How to find one of these trained navigators? Go to healthcare.gov and click on the “Find Local Help” tab to get contact information for trained assisters and local insurance agents and brokers. You can also call the marketplace hotline (800-318-2596), which is available seven days a week, 24 hours a day.
You may also choose to work with a privately paid advisor, especially if you can’t find a navigator in your area (funding for the free ones has been reduced in certain states in recent years). Read on to learn about those kinds of advocates.
What is a Healthcare Advocate?
There’s a different kind of healthcare specialist – usually called an advocate, but sometimes called a case or care manager, or a coordinator – who can help you when you hit those medical speedbumps that so many of us face.
Why this kind of support is needed: For one person, that might mean facing the aftermath of a bad accident; for another, it’s learning a pregnancy is high-risk; and for yet others, it’s hearing, “I’m sorry, it’s cancer” when a biopsy report comes back.
These situations trigger a cascade of medical care and concerns: testing, referrals, pre-approvals, treatment plans, monitoring, lots of appointments – and lots of bills. And on a more human level, they involve an intense amount of anxiety and fear for the patient and family.
“Typically, we think we have our act together and take care of whatever is needed. But with a scary or terminal diagnosis or huge medical bill – scenarios so far beyond what was expected – we are in a state of trauma and cognitive abilities fly out the window,” says Trisha Torrey, a patient advocate, founder and executive director of AdvoConnection and The Alliance of Professional Health Advocates.
What a healthcare advocate does: A trained, certified advocate (see resources below to find one) is an independent champion who works to get you the best care as affordably as possible and to support you and lessen the stress during your medical journey. Unlike care managers who work for a medical center – whose decisions may benefit the facility but perhaps not be in the patient’s best interest – an advocate’s sole allegiance is to their client.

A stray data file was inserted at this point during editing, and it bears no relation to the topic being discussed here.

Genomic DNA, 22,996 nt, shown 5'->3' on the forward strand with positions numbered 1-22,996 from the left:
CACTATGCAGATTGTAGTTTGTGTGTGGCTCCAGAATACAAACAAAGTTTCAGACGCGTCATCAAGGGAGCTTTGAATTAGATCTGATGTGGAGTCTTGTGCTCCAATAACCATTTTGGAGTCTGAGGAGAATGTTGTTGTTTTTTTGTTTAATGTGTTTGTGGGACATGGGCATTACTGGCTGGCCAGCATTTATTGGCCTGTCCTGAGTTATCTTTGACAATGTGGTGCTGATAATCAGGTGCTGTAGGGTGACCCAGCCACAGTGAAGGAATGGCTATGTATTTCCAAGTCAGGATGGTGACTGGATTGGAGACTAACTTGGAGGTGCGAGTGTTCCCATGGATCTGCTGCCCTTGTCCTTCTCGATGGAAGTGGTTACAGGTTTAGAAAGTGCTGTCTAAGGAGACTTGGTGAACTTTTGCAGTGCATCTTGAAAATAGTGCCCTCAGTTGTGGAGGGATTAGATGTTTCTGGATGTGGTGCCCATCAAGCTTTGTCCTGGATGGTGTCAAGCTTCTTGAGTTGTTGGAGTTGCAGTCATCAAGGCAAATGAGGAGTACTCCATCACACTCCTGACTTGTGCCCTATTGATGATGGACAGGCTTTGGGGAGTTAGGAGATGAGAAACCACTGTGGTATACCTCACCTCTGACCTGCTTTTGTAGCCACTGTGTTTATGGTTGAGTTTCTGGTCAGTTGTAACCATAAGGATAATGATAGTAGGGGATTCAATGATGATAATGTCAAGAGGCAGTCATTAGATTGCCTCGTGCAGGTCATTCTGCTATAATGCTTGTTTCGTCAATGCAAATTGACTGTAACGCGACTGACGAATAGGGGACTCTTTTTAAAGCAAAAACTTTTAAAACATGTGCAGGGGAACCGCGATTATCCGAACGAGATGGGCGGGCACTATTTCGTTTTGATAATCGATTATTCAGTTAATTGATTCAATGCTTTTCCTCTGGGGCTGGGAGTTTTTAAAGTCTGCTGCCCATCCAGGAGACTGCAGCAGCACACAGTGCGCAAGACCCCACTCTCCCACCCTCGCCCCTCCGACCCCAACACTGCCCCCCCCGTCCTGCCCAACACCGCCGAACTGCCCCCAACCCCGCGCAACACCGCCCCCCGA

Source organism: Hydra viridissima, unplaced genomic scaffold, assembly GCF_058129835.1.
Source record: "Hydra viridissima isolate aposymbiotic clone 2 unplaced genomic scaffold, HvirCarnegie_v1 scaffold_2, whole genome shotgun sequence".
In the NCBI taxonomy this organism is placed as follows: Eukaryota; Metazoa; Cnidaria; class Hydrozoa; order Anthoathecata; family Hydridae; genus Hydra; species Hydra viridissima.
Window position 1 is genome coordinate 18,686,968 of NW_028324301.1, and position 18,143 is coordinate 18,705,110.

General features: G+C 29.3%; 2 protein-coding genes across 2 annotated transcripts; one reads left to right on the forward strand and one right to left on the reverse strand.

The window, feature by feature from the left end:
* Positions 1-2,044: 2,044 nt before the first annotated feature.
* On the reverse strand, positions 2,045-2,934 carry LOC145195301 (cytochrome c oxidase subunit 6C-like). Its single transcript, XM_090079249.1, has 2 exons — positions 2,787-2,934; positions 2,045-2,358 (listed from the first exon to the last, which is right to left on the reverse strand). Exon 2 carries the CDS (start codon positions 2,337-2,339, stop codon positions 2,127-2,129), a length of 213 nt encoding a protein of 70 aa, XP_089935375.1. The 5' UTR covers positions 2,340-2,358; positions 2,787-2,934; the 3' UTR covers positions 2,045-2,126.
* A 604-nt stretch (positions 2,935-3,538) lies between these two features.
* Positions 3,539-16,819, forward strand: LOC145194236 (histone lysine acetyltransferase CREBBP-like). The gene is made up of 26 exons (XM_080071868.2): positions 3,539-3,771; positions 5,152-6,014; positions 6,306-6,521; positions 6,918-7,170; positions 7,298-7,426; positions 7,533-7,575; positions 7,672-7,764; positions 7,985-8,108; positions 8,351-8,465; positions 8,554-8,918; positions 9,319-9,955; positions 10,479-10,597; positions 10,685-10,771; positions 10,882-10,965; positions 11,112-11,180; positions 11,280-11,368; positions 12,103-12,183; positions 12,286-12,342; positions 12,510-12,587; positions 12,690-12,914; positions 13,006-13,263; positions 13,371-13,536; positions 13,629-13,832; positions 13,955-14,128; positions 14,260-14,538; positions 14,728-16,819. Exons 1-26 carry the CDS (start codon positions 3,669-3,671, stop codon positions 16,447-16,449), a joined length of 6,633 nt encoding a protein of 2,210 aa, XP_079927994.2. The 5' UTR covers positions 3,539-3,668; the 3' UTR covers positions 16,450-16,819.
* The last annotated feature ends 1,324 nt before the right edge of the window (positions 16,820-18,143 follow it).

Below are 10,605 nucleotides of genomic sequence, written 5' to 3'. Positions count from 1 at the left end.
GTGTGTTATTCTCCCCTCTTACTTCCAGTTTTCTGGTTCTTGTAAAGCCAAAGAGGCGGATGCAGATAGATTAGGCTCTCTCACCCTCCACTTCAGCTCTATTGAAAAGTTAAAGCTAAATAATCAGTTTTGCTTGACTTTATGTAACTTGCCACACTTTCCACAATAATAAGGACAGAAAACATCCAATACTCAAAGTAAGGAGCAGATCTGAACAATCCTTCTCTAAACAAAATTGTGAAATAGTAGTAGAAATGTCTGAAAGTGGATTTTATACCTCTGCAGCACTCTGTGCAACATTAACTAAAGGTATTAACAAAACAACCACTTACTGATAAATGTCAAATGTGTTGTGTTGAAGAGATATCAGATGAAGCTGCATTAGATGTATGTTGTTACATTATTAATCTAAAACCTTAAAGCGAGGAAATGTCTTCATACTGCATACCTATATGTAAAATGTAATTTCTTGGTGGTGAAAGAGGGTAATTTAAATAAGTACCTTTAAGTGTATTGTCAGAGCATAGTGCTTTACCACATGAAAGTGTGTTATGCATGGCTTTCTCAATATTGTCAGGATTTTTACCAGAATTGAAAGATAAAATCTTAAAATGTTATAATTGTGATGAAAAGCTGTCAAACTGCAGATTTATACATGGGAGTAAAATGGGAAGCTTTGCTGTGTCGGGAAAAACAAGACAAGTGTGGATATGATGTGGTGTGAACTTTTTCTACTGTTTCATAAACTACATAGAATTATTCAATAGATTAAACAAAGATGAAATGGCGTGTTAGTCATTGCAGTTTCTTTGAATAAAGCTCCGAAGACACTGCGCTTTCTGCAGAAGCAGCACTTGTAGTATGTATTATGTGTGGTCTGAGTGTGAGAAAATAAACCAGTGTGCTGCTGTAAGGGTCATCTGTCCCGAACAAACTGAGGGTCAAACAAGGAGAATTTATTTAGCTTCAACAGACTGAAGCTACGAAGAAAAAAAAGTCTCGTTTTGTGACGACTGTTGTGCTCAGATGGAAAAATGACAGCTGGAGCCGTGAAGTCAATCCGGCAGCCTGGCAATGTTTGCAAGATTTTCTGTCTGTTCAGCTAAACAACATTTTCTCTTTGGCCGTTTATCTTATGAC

There are two sides to the work these professionals do: the care side and cost side, says Torrey. On the care side, they will manage “anything required to get diagnosed and get the care that’s needed,” she says. That can be finding the right doctor for a second or third opinion or managing scheduling of complex treatment plans and accompanying you to appointments. “Then, anything with health insurance on the front end [pre-approvals and the like] and bills on the back end are managed,” she adds. This can be a huge boon given the complexity of deductibles and billing codes. They can also advise on the choice of insurance and secondary policies as well.
Consider this example from Nicole Broadhurst, a board-certified patient advocate, founder of Tennessee Health Advocates, and a member of the Alliance of Professional Health Advocates. “I recently helped a mother manage her son's medical bills following a stroke. Her son is only in his 30s and was uninsured at the time,” she says. “I was able to work with the hospital and mom to ensure he not only applied for hospital charity care but also for Medicaid in his state for these emergency services. His bills were over $100K, when we started, and we were able to get all of those resolved to zero.”
How to find a healthcare advocate: Word of mouth is a good way to find an advocate, but also look in the directories and associations below, recommended by the experts Firstly interviewed. Do make sure you find a good fit. Says Schuler, “Working with a patient advocate is an intensely personal relationship. You must feel that you can trust and work with that person comfortably. You may need to speak with several candidates before you hire one.” The initials BCPA (Board Certified Patient Advocate) will appear after most candidate’s names, indicating they’ve passed their certification exam.
- Alliance of Professional Health Advocates
- Health AdvocateX
- Greater National Advocates (GNA)
- National Association of Healthcare Advocacy (NAHAC)
- Patient Advocate Certification Board (to check certifications)
Remember, these are privately paid services, akin to hiring an attorney; insurance will not cover these fees, but the advocate may well reduce your costs. In terms of process and costs, Schuler says, “You should also expect a written contract or agreement which specifies what the advocate will deliver to you and when, as well as a detailed explanation of fees and charges. Do not rely on verbal promises or commitments. Fees can range from $50 to $300 per hour, depending on the advocate's experience, education, niche, and location.”
Yes, it’s an investment, but in times of crisis or with the specter of potentially ginormous medical bills coming your way, it may be exactly the kind of support you need to get you and your family through a complicated time.
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About the Author
Janet Siroto is an NYC-based journalist and content strategist who specializes in lifestyle, wellness and consumer-trend topics, as well as personal essays.